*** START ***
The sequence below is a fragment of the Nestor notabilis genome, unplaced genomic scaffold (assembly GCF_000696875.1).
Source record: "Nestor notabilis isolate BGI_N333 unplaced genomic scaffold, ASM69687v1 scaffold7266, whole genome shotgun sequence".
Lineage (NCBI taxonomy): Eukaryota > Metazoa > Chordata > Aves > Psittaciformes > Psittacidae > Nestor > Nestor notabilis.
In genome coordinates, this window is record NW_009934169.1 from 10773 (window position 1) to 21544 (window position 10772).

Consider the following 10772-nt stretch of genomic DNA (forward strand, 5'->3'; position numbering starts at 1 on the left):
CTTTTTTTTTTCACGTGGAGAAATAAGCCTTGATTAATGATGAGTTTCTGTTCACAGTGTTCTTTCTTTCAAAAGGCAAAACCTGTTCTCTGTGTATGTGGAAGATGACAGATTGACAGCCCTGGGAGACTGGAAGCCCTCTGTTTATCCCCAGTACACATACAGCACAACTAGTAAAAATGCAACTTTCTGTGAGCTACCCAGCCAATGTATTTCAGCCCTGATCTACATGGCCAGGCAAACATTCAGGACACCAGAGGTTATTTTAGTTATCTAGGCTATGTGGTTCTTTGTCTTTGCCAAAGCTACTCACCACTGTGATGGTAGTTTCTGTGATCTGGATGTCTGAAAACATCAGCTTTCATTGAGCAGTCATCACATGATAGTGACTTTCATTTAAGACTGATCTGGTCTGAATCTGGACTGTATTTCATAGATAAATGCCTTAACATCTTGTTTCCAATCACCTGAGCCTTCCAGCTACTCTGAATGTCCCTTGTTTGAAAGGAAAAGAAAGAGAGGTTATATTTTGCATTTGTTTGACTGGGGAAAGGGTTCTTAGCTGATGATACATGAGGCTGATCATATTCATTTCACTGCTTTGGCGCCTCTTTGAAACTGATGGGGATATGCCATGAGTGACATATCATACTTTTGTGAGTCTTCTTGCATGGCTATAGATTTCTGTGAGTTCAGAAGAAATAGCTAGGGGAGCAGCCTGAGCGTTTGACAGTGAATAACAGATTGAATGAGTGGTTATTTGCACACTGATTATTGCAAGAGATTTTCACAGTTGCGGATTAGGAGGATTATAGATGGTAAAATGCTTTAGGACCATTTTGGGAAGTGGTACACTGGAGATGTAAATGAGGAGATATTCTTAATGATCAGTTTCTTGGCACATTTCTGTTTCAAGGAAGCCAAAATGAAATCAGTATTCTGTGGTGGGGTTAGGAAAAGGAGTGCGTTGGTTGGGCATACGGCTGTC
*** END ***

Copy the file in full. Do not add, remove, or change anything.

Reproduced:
The sequence below is a fragment of the Nestor notabilis genome, unplaced genomic scaffold (assembly GCF_000696875.1).
Source record: "Nestor notabilis isolate BGI_N333 unplaced genomic scaffold, ASM69687v1 scaffold7266, whole genome shotgun sequence".
Lineage (NCBI taxonomy): Eukaryota > Metazoa > Chordata > Aves > Psittaciformes > Psittacidae > Nestor > Nestor notabilis.
In genome coordinates, this window is record NW_009934169.1 from 10773 (window position 1) to 21544 (window position 10772).

Consider the following 10772-nt stretch of genomic DNA (forward strand, 5'->3'; position numbering starts at 1 on the left):
CTTTTTTTTTTCACGTGGAGAAATAAGCCTTGATTAATGATGAGTTTCTGTTCACAGTGTTCTTTCTTTCAAAAGGCAAAACCTGTTCTCTGTGTATGTGGAAGATGACAGATTGACAGCCCTGGGAGACTGGAAGCCCTCTGTTTATCCCCAGTACACATACAGCACAACTAGTAAAAATGCAACTTTCTGTGAGCTACCCAGCCAATGTATTTCAGCCCTGATCTACATGGCCAGGCAAACATTCAGGACACCAGAGGTTATTTTAGTTATCTAGGCTATGTGGTTCTTTGTCTTTGCCAAAGCTACTCACCACTGTGATGGTAGTTTCTGTGATCTGGATGTCTGAAAACATCAGCTTTCATTGAGCAGTCATCACATGATAGTGACTTTCATTTAAGACTGATCTGGTCTGAATCTGGACTGTATTTCATAGATAAATGCCTTAACATCTTGTTTCCAATCACCTGAGCCTTCCAGCTACTCTGAATGTCCCTTGTTTGAAAGGAAAAGAAAGAGAGGTTATATTTTGCATTTGTTTGACTGGGGAAAGGGTTCTTAGCTGATGATACATGAGGCTGATCATATTCATTTCACTGCTTTGGCGCCTCTTTGAAACTGATGGGGATATGCCATGAGTGACATATCATACTTTTGTGAGTCTTCTTGCATGGCTATAGATTTCTGTGAGTTCAGAAGAAATAGCTAGGGGAGCAGCCTGAGCGTTTGACAGTGAATAACAGATTGAATGAGTGGTTATTTGCACACTGATTATTGCAAGAGATTTTCACAGTTGCGGATTAGGAGGATTATAGATGGTAAAATGCTTTAGGACCATTTTGGGAAGTGGTACACTGGAGATGTAAATGAGGAGATATTCTTAATGATCAGTTTCTTGGCACATTTCTGTTTCAAGGAAGCCAAAATGAAATCAGTATTCTGTGGTGGGGTTAGGAAAAGGAGTGCGTTGGTTGGGCATACGGCTGTC